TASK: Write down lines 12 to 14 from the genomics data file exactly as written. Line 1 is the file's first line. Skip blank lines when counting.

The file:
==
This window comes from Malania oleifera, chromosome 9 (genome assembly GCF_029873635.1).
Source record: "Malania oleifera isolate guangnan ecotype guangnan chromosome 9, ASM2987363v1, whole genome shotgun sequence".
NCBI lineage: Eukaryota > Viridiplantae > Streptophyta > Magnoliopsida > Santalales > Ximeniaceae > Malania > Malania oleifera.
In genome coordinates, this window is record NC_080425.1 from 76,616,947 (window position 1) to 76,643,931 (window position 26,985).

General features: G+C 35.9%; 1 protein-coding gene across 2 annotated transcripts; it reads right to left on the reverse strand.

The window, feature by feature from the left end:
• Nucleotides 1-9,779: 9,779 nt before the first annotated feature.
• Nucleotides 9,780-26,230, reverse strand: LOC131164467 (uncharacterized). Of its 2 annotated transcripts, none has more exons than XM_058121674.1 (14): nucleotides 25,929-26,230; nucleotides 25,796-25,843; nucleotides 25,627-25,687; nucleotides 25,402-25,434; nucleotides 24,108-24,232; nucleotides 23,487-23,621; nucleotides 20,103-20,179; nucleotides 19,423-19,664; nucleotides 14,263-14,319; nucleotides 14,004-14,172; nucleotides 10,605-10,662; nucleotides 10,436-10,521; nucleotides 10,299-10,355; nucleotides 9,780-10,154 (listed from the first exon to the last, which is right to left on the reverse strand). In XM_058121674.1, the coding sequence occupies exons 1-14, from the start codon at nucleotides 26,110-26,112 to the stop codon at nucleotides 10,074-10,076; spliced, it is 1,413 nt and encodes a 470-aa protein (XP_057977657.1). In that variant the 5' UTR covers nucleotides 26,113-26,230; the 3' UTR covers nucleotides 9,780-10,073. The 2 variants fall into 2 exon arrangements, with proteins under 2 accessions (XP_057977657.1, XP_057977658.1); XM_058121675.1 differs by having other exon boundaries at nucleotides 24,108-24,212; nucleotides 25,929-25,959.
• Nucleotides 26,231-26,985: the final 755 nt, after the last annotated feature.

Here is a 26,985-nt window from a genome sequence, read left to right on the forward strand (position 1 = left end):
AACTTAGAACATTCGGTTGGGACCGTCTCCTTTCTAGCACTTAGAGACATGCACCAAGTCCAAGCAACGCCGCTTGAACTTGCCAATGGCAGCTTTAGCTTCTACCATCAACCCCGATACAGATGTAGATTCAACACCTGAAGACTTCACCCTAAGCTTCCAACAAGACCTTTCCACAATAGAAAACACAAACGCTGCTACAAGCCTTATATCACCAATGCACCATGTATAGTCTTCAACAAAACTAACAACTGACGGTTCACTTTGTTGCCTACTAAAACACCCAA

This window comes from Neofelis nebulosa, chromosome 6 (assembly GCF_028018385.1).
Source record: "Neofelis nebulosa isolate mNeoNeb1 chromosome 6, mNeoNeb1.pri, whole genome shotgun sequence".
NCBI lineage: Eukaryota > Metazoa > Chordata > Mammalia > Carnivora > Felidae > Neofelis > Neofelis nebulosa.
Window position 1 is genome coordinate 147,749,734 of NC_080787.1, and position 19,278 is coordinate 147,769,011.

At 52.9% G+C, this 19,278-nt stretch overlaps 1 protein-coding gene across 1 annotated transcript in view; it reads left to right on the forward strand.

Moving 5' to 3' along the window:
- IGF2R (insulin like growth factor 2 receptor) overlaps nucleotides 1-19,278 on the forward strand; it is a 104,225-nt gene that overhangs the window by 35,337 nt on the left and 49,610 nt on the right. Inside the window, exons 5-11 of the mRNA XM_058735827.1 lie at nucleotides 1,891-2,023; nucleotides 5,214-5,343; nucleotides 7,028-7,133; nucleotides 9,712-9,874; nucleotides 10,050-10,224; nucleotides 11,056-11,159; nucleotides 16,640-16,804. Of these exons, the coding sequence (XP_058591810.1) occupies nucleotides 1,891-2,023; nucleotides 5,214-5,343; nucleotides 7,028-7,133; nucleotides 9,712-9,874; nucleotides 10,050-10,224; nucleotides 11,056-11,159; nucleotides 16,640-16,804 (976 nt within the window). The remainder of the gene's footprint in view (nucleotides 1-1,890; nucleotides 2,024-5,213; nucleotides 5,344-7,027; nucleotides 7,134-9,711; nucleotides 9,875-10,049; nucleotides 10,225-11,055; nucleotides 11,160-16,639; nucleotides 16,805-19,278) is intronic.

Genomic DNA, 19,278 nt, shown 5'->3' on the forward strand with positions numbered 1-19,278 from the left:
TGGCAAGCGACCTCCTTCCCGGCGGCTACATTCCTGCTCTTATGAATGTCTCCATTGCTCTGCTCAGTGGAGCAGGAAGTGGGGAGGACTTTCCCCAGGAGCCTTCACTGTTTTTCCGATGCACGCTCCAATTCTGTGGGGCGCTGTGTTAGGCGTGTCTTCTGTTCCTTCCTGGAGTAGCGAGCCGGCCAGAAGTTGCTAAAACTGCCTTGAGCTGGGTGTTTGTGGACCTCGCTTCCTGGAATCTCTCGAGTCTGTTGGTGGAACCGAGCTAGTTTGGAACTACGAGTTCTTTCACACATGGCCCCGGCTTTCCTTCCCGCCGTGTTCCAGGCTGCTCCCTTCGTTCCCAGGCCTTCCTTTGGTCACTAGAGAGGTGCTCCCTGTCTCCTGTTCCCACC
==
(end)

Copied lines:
This window comes from Neofelis nebulosa, chromosome 6 (assembly GCF_028018385.1).
Source record: "Neofelis nebulosa isolate mNeoNeb1 chromosome 6, mNeoNeb1.pri, whole genome shotgun sequence".
NCBI lineage: Eukaryota > Metazoa > Chordata > Mammalia > Carnivora > Felidae > Neofelis > Neofelis nebulosa.